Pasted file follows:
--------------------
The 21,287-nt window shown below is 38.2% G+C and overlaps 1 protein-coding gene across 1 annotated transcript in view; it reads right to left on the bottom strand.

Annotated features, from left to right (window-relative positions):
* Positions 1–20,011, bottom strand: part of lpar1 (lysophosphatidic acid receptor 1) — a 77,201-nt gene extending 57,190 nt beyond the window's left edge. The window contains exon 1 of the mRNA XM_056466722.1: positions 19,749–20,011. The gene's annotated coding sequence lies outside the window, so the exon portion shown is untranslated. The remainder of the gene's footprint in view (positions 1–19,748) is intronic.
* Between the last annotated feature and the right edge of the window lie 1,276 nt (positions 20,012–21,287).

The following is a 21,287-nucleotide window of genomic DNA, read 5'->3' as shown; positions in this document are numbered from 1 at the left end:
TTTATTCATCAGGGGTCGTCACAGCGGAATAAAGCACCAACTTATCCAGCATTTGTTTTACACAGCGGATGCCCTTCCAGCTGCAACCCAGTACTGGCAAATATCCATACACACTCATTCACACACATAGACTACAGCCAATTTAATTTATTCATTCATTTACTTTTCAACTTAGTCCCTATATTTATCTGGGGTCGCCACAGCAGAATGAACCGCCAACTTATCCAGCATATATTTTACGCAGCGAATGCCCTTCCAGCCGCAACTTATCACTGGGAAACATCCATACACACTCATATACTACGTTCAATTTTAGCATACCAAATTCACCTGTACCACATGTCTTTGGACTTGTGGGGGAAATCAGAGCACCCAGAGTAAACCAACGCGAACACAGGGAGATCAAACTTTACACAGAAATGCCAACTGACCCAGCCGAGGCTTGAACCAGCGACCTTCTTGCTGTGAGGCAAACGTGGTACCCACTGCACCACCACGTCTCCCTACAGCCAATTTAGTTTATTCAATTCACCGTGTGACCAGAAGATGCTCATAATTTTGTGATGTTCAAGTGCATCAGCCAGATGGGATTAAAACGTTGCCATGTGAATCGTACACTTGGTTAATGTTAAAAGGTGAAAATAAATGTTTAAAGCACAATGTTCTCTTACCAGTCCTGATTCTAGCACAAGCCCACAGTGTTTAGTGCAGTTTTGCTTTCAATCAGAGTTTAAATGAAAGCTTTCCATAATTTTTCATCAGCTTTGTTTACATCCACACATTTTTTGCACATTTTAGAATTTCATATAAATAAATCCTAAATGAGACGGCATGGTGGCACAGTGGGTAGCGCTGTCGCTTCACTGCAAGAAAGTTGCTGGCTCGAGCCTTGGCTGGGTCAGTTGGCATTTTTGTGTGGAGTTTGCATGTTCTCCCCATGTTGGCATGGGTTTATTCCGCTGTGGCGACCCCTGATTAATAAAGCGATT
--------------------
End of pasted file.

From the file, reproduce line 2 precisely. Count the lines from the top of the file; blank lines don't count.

Annotated features, from left to right (window-relative positions):